Southern California Logistics Airport
The famous Spanish and Mojave trails that led settlers through California wound their way through Barstow. . First named "Waterman" when the railroads came to the valley, Barstow was renamed in 1886 after the 10th president of the Santa Fe Railroad, William Barstow Strong.
Today, complete rail, truck, bus, air and highway systems identify Barstow as a California transportation center and a potential manufacturing and industrial center.
Like the Santa Fe and Union Pacific railroads, the interstate highway systems have favored the Barstow area. East-west traffic is carried on Interstate 40, which begins in Barstow, and state Highway 58, which ends in Barstow and connects with 1-40.
Interstate 15, one of the state's busiest highways, connects Los Angeles with Las Vegas and continues north to Salt Lake City. It carries more than 800,000 vehicles a month through Barstow.
These intersecting highways have made Barstow a natural location for the trucking industry.
"We are a very truck friendly town," said Jeanette Hayhurst, Barstow's economic development coordinator. "And we want to continue to expand on what we have."
Several truck stops within the city accommodate thousands of independent truckers each month as they purchase fuel and "lay over" to match their schedules with Los Angeles markets.
Yellow Freight Systems Inc. operates a 200-door freight distribution center at Interstate 15 and Lenwood Road.
Barstow/Daggett Airport, located 16 miles east of the city between I-15 and 1-40, is a large facility with expansion planned for the future. The industrial development and transportation potential of this airport will make it a major economic resource for Barstow and the surrounding area.
Also expanding is the Santa Fe Railroad, which will be offering 50 more diesel repair jobs during the summer.
"We have more jobs than we do people," Hayhurst said. "So we're looking for more economic development."
Hayhurst said another part of Barstow's plan is to develop more,, active tourism.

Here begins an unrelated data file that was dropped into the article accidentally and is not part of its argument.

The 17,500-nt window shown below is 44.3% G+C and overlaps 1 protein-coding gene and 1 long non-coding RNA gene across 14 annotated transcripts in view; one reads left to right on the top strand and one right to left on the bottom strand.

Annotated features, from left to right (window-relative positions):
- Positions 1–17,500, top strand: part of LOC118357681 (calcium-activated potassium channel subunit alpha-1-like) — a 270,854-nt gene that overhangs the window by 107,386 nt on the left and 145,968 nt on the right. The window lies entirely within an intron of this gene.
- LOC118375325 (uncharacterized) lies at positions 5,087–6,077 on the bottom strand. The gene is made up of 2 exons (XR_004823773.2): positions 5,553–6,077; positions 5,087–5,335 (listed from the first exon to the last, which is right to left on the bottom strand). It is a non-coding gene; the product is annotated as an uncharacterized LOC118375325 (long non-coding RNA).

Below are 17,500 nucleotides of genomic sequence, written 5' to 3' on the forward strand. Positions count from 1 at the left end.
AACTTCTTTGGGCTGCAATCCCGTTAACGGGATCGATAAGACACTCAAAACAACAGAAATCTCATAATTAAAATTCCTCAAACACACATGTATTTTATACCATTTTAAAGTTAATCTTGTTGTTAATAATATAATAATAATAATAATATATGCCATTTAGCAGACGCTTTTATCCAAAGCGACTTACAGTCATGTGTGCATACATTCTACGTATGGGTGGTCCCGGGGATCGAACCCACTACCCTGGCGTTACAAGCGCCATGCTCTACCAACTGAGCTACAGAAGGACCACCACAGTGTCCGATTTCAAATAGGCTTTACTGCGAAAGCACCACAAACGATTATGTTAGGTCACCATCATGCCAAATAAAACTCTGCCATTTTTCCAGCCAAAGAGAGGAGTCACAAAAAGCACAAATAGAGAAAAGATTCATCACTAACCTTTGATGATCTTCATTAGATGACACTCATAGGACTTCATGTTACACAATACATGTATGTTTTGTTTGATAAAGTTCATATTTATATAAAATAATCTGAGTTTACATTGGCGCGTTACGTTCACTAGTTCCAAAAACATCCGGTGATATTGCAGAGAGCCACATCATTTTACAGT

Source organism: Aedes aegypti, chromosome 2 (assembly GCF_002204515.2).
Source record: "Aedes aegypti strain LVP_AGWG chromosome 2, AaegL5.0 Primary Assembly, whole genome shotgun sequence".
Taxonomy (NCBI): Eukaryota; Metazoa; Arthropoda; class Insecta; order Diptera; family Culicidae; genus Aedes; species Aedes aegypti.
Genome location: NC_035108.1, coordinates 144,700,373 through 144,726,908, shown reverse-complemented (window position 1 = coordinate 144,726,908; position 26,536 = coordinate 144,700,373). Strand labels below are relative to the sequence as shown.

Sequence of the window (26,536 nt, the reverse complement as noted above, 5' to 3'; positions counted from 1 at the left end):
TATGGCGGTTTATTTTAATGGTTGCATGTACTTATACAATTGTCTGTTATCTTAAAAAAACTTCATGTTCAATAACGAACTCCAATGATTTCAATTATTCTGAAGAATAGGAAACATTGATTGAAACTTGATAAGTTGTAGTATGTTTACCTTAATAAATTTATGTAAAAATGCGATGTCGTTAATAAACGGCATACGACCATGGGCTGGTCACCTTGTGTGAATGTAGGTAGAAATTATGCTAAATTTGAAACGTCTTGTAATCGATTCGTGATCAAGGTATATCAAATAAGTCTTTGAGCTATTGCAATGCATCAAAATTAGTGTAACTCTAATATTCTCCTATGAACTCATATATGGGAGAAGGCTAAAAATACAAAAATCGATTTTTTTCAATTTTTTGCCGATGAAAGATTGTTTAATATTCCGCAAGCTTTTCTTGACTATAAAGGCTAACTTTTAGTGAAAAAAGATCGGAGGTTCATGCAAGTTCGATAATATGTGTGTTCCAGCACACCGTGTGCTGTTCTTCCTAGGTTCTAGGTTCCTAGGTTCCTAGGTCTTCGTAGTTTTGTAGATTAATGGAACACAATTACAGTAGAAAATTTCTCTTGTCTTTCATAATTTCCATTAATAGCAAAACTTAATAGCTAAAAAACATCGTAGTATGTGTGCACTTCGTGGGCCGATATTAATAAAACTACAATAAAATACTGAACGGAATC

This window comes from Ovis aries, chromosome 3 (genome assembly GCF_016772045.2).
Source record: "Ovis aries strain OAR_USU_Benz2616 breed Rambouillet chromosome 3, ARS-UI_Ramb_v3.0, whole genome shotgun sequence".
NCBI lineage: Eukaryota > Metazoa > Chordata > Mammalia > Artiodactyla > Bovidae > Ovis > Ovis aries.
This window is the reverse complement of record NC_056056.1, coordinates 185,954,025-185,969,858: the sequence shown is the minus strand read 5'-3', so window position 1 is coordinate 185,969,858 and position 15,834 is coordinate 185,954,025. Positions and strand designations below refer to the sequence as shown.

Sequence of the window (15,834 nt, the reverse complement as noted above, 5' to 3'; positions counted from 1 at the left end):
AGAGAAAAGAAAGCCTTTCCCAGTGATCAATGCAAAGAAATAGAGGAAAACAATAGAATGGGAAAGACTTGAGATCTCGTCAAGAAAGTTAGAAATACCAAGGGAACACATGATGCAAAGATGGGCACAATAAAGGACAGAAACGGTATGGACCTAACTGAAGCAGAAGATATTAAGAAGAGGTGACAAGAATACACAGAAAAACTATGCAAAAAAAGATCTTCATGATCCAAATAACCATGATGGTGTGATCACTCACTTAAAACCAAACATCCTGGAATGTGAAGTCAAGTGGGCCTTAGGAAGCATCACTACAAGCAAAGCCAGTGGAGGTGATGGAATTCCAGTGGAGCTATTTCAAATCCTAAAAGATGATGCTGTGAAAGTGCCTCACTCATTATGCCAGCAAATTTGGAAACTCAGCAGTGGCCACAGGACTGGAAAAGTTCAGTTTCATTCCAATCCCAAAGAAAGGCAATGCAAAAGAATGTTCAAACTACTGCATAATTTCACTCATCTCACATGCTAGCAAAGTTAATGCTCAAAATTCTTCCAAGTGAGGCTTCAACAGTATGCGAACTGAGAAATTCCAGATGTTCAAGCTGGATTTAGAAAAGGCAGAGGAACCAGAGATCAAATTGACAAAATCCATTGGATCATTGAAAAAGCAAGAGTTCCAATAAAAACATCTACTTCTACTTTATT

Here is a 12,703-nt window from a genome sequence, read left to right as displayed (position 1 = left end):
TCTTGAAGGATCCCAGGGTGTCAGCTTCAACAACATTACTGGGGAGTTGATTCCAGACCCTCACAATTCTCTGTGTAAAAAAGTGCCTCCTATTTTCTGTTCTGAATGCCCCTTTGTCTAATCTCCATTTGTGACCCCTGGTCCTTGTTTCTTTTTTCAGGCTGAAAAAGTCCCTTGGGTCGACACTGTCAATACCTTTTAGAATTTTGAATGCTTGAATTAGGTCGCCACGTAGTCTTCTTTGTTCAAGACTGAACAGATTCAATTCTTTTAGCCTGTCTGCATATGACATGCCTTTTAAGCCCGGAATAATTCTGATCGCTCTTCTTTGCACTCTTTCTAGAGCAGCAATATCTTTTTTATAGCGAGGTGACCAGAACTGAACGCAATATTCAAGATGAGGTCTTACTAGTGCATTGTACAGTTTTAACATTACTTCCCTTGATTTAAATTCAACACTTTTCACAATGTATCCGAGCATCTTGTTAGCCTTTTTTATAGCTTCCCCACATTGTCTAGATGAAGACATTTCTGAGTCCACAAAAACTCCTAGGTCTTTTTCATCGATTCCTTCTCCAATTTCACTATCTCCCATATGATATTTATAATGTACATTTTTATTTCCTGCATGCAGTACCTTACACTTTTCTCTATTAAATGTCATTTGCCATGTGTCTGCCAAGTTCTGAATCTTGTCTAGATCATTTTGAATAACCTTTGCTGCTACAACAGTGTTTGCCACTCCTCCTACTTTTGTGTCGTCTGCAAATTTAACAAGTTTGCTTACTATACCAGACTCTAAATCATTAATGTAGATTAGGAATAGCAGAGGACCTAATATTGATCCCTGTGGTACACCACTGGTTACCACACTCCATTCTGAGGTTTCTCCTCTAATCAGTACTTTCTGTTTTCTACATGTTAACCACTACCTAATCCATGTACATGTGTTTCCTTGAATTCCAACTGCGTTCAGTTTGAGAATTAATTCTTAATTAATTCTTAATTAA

"We used to be just a gas stop. More than 50 million travelers drive through Barstow a year. We've found that at least 20% of them stop," she said.
The city's general plan includes the Lenwood specific plan, which adapts itself to the future industrial and commercial potential.
TMs area has prime potential for uses related to the transportation and travel industry.
The National Training Center, Fort Irwin and Marine Corps Logistic Base are not only major contributors to the area, they represent a challenge for additional economic development.
Barstow's retail shopping facilities have experienced major growth, with the expansion of the Factory Outlet Mall and the newly constructed Tanger Factory Outlet at the Lenwood Road and 1-15 interchange.
Barstow is also the solar capital of the world with the LUZ solar plant projects producing commercial energy at facilities near Daggett, Kramer Junction and Harper Dry Lake.
HISTORY STILL ALIVE
Barstow is a geographic center for San Bernardino County's extensive mining industry. Mining is the county's largest industry in terms of dollar value.
Ninety percent of the rare elements needed in the production of television equipment are mined in the High Desert, as are gold, silver, lead, zinc, copper, titanium, borate, hectorite, platinum, molybdenum, bentonite, lime, salt, tale, cement and a variety of commercial rock. "We have a lot of history," Hayhurst said. "For California, we're an old community - still having mining, cattle grazing and railroads."
Slated for winter, the city Will annex approximately 700 acres into the city limits. Located east of Barstow, this annexation will increase the amount of industrial zoned sites available within the city.
Also on the docket will be the addition of new tenants into major shopping centers.
Sears will open a 9,675-squarefoot store and the Department of Motor Vehicles will occupy a 3,600 square foot space at the Barstow Road Center; Factory Merchants Mail is preparing for the opening of Adidas in a 4,524-square-foot outlet store.
"It's our turn," Hayhurst said. "We've had a tough go these last 25 years, but we're on the rise again. When folks do an analysis of the High Desert cities, they say Barstow is the 'sleeping tiger.' Well, everything is right and ready - it's going to break soon." *
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